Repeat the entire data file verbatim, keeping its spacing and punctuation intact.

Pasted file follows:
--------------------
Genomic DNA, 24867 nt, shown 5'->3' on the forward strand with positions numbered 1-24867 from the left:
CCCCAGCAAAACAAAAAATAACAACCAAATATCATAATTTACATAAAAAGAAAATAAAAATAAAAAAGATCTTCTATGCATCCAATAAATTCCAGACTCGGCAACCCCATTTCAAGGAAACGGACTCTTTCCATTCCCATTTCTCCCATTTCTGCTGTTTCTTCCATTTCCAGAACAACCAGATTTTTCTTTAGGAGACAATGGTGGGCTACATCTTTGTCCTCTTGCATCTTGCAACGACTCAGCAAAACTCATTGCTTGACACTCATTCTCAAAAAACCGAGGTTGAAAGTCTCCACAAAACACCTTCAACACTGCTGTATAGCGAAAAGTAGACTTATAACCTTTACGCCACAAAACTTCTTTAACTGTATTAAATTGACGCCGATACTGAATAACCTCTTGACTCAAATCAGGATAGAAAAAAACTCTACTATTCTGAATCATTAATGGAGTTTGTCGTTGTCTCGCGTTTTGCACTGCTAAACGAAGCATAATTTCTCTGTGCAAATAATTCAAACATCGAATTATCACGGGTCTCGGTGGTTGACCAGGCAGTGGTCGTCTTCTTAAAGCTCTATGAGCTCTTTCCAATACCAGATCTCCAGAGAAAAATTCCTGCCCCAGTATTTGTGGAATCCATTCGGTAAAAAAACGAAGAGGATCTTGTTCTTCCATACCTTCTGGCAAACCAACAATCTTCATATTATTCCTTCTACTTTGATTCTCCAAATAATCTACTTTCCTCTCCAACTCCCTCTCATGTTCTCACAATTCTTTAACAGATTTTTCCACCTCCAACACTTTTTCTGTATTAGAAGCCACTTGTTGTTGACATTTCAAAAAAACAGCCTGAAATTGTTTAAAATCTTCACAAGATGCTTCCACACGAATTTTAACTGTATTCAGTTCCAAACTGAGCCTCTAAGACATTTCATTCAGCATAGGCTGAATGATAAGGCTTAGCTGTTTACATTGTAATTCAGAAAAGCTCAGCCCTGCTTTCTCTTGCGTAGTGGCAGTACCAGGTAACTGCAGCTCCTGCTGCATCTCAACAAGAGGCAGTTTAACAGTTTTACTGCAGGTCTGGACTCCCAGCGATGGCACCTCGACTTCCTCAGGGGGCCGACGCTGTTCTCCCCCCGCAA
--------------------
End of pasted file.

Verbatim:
Genomic DNA, 24867 nt, shown 5'->3' on the forward strand with positions numbered 1-24867 from the left:
CCCCAGCAAAACAAAAAATAACAACCAAATATCATAATTTACATAAAAAGAAAATAAAAATAAAAAAGATCTTCTATGCATCCAATAAATTCCAGACTCGGCAACCCCATTTCAAGGAAACGGACTCTTTCCATTCCCATTTCTCCCATTTCTGCTGTTTCTTCCATTTCCAGAACAACCAGATTTTTCTTTAGGAGACAATGGTGGGCTACATCTTTGTCCTCTTGCATCTTGCAACGACTCAGCAAAACTCATTGCTTGACACTCATTCTCAAAAAACCGAGGTTGAAAGTCTCCACAAAACACCTTCAACACTGCTGTATAGCGAAAAGTAGACTTATAACCTTTACGCCACAAAACTTCTTTAACTGTATTAAATTGACGCCGATACTGAATAACCTCTTGACTCAAATCAGGATAGAAAAAAACTCTACTATTCTGAATCATTAATGGAGTTTGTCGTTGTCTCGCGTTTTGCACTGCTAAACGAAGCATAATTTCTCTGTGCAAATAATTCAAACATCGAATTATCACGGGTCTCGGTGGTTGACCAGGCAGTGGTCGTCTTCTTAAAGCTCTATGAGCTCTTTCCAATACCAGATCTCCAGAGAAAAATTCCTGCCCCAGTATTTGTGGAATCCATTCGGTAAAAAAACGAAGAGGATCTTGTTCTTCCATACCTTCTGGCAAACCAACAATCTTCATATTATTCCTTCTACTTTGATTCTCCAAATAATCTACTTTCCTCTCCAACTCCCTCTCATGTTCTCACAATTCTTTAACAGATTTTTCCACCTCCAACACTTTTTCTGTATTAGAAGCCACTTGTTGTTGACATTTCAAAAAAACAGCCTGAAATTGTTTAAAATCTTCACAAGATGCTTCCACACGAATTTTAACTGTATTCAGTTCCAAACTGAGCCTCTAAGACATTTCATTCAGCATAGGCTGAATGATAAGGCTTAGCTGTTTACATTGTAATTCAGAAAAGCTCAGCCCTGCTTTCTCTTGCGTAGTGGCAGTACCAGGTAACTGCAGCTCCTGCTGCATCTCAACAAGAGGCAGTTTAACAGTTTTACTGCAGGTCTGGACTCCCAGCGATGGCACCTCGACTTCCTCAGGGGGCCGACGCTGTTCTCCCCCCGCAA